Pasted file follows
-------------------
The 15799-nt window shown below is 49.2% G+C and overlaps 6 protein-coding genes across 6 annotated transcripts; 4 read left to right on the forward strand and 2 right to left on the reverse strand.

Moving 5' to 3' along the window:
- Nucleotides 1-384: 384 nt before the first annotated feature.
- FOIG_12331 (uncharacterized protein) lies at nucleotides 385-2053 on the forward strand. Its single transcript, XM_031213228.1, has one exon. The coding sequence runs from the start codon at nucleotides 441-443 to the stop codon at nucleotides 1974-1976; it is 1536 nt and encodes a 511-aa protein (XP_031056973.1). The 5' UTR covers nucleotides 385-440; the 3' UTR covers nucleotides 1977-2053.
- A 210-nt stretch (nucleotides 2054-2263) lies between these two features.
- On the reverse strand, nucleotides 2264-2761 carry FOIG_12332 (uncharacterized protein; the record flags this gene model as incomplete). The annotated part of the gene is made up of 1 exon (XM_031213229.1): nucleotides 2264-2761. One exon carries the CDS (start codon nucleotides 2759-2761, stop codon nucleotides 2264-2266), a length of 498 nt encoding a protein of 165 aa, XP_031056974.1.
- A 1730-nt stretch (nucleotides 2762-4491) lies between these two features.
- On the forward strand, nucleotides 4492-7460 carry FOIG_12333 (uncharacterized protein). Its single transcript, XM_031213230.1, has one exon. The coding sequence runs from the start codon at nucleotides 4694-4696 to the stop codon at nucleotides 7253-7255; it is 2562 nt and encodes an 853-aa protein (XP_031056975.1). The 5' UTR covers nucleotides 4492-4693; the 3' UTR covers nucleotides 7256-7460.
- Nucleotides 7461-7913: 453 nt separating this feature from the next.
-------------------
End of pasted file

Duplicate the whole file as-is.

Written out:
The 15799-nt window shown below is 49.2% G+C and overlaps 6 protein-coding genes across 6 annotated transcripts; 4 read left to right on the forward strand and 2 right to left on the reverse strand.

Moving 5' to 3' along the window:
- Nucleotides 1-384: 384 nt before the first annotated feature.
- FOIG_12331 (uncharacterized protein) lies at nucleotides 385-2053 on the forward strand. Its single transcript, XM_031213228.1, has one exon. The coding sequence runs from the start codon at nucleotides 441-443 to the stop codon at nucleotides 1974-1976; it is 1536 nt and encodes a 511-aa protein (XP_031056973.1). The 5' UTR covers nucleotides 385-440; the 3' UTR covers nucleotides 1977-2053.
- A 210-nt stretch (nucleotides 2054-2263) lies between these two features.
- On the reverse strand, nucleotides 2264-2761 carry FOIG_12332 (uncharacterized protein; the record flags this gene model as incomplete). The annotated part of the gene is made up of 1 exon (XM_031213229.1): nucleotides 2264-2761. One exon carries the CDS (start codon nucleotides 2759-2761, stop codon nucleotides 2264-2266), a length of 498 nt encoding a protein of 165 aa, XP_031056974.1.
- A 1730-nt stretch (nucleotides 2762-4491) lies between these two features.
- On the forward strand, nucleotides 4492-7460 carry FOIG_12333 (uncharacterized protein). Its single transcript, XM_031213230.1, has one exon. The coding sequence runs from the start codon at nucleotides 4694-4696 to the stop codon at nucleotides 7253-7255; it is 2562 nt and encodes an 853-aa protein (XP_031056975.1). The 5' UTR covers nucleotides 4492-4693; the 3' UTR covers nucleotides 7256-7460.
- Nucleotides 7461-7913: 453 nt separating this feature from the next.